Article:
Founded in 1925 by Jared Sidney and Helena Childs Torrance, Torrance Memorial is a 512-bed, nonprofit medical center established to provide quality healthcare services to the residents of the South Bay, Peninsula and Harbor communities in Torrance, CA. Torrance Memorial also includes an extensive integrated system of physicians and comprehensive medical services across the care continuum. In 2018, Torrance Memorial affiliated with Cedars-Sinai Medical Center under the umbrella of Cedars-Sinai Health System to further enhance access, coordination and quality of care, and to bring more expertise in the areas of neuroscience, cancer and heart failure to the communities of the South Bay. Torrance Memorial’s nursing program has earned coveted Magnet® recognition from the American Nurses Credentialing Center, which recognizes nursing excellence. U.S. News & World Report also ranked Torrance Memorial for six consecutive years from 2012-2018 as one of the best hospitals in California and the Los Angeles metro area.
The team at Torrance Memorial operates with a set of core values designed to promote recovery and healing, and that means serving as many patients as possible. Although Torrance Memorial previously had a patient flow committee to help increase capacity, driving sustainable change was difficult and the committee was dissolved in 2013. Despite the continued effort to work on access and throughput challenges — it turned out to not be an effective approach. Specifically, the main capacity challenge related to discharging the right number of patients by 11 AM and the lost bed time due to delays continued. In fact, in April 2017, only 80 patients/month were discharged by 11 AM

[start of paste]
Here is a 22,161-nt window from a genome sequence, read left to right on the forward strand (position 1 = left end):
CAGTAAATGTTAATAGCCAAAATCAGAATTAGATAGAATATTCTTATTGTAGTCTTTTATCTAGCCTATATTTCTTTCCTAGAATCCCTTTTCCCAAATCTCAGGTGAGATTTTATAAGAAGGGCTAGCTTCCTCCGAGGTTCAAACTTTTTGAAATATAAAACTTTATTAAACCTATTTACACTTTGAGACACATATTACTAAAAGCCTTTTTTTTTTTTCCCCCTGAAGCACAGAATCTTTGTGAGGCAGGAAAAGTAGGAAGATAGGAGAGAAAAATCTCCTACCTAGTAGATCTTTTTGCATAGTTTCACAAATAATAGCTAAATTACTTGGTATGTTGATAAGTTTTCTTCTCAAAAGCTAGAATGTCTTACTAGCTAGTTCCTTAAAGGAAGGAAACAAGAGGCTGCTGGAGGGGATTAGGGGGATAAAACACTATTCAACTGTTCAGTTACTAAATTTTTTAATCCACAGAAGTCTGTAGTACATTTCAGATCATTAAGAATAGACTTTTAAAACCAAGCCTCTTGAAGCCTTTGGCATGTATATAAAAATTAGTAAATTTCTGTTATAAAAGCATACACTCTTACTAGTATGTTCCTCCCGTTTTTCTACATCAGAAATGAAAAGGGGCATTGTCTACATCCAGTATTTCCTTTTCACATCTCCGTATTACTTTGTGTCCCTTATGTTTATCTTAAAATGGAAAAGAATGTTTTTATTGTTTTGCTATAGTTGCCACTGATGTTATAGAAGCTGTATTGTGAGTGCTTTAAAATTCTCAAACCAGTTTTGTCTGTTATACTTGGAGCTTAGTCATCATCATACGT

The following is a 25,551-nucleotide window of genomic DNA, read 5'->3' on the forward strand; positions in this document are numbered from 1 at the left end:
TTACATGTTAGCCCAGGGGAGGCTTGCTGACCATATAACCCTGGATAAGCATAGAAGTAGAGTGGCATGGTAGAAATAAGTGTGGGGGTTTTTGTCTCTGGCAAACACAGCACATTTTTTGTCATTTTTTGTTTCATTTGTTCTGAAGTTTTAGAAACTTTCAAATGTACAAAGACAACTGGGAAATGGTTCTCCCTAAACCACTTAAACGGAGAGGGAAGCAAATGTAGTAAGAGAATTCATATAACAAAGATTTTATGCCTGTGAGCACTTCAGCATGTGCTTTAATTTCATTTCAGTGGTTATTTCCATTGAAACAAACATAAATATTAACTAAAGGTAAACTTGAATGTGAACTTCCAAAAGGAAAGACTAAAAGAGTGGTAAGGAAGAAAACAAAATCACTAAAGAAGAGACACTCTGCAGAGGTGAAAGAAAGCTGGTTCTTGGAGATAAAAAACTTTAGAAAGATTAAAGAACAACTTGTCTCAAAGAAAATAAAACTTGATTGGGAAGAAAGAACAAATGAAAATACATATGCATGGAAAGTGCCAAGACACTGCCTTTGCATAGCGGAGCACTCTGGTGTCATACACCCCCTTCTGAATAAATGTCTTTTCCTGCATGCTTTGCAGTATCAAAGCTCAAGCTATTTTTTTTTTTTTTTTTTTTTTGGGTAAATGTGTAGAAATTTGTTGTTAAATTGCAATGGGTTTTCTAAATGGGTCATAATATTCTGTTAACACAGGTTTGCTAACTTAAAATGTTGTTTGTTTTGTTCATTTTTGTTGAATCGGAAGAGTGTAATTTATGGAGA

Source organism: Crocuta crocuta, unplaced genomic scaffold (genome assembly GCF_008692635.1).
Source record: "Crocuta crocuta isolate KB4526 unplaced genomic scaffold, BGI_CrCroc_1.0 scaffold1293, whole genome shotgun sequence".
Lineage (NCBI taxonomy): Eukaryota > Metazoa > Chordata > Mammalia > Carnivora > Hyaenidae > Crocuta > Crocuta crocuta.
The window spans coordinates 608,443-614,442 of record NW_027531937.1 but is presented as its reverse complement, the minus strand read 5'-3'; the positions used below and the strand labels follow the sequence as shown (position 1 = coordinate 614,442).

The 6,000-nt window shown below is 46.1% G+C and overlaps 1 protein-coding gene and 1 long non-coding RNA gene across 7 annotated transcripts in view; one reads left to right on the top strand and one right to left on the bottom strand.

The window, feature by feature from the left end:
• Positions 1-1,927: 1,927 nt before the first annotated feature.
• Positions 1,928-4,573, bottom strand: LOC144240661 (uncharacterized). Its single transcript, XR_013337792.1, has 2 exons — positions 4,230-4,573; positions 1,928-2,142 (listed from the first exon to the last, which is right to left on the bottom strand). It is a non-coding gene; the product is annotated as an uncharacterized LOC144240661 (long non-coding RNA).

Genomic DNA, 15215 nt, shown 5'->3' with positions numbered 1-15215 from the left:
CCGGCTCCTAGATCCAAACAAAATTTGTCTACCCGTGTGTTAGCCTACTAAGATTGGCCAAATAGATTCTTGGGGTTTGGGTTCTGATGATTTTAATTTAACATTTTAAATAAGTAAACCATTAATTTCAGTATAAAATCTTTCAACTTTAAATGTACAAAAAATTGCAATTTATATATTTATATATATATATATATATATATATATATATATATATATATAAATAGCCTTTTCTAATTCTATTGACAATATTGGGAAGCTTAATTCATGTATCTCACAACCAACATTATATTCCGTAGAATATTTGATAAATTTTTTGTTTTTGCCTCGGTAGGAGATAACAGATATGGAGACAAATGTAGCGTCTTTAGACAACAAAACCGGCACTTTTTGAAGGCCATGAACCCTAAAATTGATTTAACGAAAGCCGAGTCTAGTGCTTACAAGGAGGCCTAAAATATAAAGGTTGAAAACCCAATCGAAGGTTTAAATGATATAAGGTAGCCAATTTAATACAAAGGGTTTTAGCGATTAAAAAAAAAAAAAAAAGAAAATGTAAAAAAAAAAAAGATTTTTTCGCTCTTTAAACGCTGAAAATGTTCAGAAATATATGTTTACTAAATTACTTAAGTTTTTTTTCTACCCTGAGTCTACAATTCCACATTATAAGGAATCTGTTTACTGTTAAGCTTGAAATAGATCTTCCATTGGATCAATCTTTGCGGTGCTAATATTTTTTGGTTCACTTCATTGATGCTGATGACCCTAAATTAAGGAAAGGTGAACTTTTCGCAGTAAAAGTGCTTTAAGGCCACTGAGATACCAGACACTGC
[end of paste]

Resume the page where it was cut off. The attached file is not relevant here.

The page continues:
The leadership team at Torrance knew the time was right to re-launch a comprehensive patient flow program that would include an active, engaged Throughput Steering Committee. The first step: endorsement from both the Chief Executive Officer and Chief Nursing Officer and the creation of a 15-member steering committee and a 15-member work group.
Next, they looked at their overall operations to determine what they could quickly impact. What emerged was time lost to an inefficient discharge process.
This was verified by both a current state assessment and a data-driven business review. The team started with three action items — all of which align with TeleTracking’s roadmap of best practices:
The team kicked off the project, developing a plan within 30 days that incorporated Lean methodology, A3 tools [an approach to problem solving and continuous improvement that includes that of Plan, Do, Check, Act], and a project charter. Each team member had a strong sense of personal urgency and commitment, passion and dedication to teamwork. The team also developed a strategy to increase engagement and collaboration among the full range of hospital teams by developing a set of Standard Operating Procedures [SOP] to ensure a unified approach.
In less than six months, the number of discharges by 11 AM jumped to 197. To drive home the impact, they track and report results in patient numbers versus percentages—this makes it much more personal, thinking of the patients they’re caring for going home to a positive, healing environment instead of a cold statistic. In addition, patient Ready to Move dropped from 81.3 to 21 minutes and EVS response time decreased from 81.2 to 38.5 minutes.
The leadership team knew there was opportunity to improve further. As a next step, they launched an initiative with cross-functional teams to really understand barriers to the 11 AM discharge, and also empowered those individuals to find solutions. The Torrance leadership team led by example—but they also knew that even with the processes put in place, change can be hard. Some of the tactics they employed to communicate with and engage staff were:
In addition, overall communication was enhanced with the following:
The Torrance team continues to motivate staff and create impactful change as part of a long-term patient flow strategy. The next phase in their journey is moving to the cloud, increasing the use of mobile solutions and implementing centralized transport.